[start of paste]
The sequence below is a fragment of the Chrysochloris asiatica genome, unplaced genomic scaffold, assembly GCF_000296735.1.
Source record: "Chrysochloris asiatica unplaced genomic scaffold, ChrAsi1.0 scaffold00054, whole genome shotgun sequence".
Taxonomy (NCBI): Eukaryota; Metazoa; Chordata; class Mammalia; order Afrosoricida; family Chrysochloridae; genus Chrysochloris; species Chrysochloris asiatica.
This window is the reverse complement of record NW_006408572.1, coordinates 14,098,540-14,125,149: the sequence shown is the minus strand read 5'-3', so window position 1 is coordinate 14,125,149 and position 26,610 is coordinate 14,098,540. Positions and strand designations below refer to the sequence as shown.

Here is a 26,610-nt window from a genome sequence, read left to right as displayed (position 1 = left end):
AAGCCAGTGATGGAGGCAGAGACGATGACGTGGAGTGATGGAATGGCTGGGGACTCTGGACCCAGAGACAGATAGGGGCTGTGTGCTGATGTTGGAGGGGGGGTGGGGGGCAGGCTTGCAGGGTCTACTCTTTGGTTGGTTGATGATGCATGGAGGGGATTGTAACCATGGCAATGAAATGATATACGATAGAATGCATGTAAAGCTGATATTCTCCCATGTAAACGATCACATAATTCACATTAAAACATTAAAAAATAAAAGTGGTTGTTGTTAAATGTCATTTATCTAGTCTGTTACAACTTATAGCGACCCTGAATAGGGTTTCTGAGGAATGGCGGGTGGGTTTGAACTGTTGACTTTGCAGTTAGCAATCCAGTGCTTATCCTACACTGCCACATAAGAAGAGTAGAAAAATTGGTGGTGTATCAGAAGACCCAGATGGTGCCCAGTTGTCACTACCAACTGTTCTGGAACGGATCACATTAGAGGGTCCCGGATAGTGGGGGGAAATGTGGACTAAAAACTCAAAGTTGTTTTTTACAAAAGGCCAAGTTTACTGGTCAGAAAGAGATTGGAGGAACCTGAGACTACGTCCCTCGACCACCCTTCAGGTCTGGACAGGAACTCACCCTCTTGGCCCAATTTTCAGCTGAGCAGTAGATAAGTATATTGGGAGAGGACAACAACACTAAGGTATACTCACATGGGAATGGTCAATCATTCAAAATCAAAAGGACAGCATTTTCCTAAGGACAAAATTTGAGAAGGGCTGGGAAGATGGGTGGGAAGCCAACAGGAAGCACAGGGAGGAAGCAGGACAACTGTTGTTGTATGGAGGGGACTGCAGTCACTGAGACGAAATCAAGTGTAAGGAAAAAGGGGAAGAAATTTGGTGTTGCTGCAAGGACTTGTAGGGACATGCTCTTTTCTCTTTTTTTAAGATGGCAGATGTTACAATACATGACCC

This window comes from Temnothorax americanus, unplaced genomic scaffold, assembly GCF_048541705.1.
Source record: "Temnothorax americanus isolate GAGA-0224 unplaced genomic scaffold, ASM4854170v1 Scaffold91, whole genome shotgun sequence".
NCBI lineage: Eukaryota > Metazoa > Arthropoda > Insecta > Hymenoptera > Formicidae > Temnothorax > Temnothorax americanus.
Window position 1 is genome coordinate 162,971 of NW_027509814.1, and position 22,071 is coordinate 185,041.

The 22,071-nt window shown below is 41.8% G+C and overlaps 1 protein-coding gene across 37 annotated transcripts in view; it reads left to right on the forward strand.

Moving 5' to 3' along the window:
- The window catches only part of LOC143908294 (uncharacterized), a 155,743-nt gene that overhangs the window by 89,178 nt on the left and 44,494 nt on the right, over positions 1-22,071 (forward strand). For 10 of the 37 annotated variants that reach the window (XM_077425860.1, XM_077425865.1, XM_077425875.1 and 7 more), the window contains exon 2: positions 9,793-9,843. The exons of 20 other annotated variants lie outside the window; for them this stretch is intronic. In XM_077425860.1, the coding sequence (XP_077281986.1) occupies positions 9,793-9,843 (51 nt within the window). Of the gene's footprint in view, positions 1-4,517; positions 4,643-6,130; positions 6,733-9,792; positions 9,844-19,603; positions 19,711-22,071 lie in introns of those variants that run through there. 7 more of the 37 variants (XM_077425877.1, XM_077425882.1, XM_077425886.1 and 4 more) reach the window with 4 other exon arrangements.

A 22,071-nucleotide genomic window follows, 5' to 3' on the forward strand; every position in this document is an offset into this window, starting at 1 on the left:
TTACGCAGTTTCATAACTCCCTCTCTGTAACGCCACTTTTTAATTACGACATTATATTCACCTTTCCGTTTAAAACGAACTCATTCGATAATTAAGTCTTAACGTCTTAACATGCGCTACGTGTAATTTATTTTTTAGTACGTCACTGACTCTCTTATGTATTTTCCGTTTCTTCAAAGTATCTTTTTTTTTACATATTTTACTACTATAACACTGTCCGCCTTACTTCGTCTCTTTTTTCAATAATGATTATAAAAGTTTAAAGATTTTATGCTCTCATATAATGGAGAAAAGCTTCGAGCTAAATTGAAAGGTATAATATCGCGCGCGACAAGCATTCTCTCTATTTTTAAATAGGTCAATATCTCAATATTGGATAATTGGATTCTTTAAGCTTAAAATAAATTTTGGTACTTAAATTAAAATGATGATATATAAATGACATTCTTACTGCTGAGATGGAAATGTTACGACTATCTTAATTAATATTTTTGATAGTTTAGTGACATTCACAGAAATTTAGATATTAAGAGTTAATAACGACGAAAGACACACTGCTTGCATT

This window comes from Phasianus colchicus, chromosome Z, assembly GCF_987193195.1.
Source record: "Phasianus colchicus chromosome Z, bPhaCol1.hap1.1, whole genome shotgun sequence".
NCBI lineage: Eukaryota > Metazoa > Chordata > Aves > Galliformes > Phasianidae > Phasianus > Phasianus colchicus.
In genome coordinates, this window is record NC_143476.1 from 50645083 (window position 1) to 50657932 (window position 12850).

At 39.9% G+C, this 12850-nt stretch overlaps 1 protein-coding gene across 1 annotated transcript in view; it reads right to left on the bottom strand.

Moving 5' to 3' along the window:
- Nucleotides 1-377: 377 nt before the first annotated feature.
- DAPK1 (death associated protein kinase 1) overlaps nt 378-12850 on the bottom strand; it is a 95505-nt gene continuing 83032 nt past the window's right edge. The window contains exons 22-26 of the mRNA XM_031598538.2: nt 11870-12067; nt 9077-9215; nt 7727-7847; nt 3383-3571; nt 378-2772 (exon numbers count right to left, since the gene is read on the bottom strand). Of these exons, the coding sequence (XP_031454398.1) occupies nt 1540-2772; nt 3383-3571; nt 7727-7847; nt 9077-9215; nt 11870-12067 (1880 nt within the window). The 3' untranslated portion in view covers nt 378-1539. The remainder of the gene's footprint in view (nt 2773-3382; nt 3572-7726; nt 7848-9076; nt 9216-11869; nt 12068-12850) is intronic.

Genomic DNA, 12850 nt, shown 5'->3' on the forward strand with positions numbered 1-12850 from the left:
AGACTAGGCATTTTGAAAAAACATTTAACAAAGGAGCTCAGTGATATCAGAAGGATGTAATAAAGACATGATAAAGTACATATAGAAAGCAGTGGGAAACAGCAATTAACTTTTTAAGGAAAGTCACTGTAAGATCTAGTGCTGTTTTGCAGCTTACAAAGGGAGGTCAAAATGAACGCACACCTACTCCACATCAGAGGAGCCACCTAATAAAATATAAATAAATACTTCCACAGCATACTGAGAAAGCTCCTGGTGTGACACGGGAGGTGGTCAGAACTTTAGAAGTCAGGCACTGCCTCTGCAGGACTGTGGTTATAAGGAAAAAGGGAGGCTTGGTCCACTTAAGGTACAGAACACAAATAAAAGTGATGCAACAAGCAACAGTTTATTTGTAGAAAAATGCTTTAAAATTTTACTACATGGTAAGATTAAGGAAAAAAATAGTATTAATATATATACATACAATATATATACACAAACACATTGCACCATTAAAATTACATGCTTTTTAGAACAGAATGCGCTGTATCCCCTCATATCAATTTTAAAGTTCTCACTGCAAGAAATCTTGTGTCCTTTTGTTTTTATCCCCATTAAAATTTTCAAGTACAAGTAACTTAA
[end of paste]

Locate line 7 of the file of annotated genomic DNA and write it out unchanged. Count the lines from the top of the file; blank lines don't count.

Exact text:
This window comes from Temnothorax americanus, unplaced genomic scaffold, assembly GCF_048541705.1.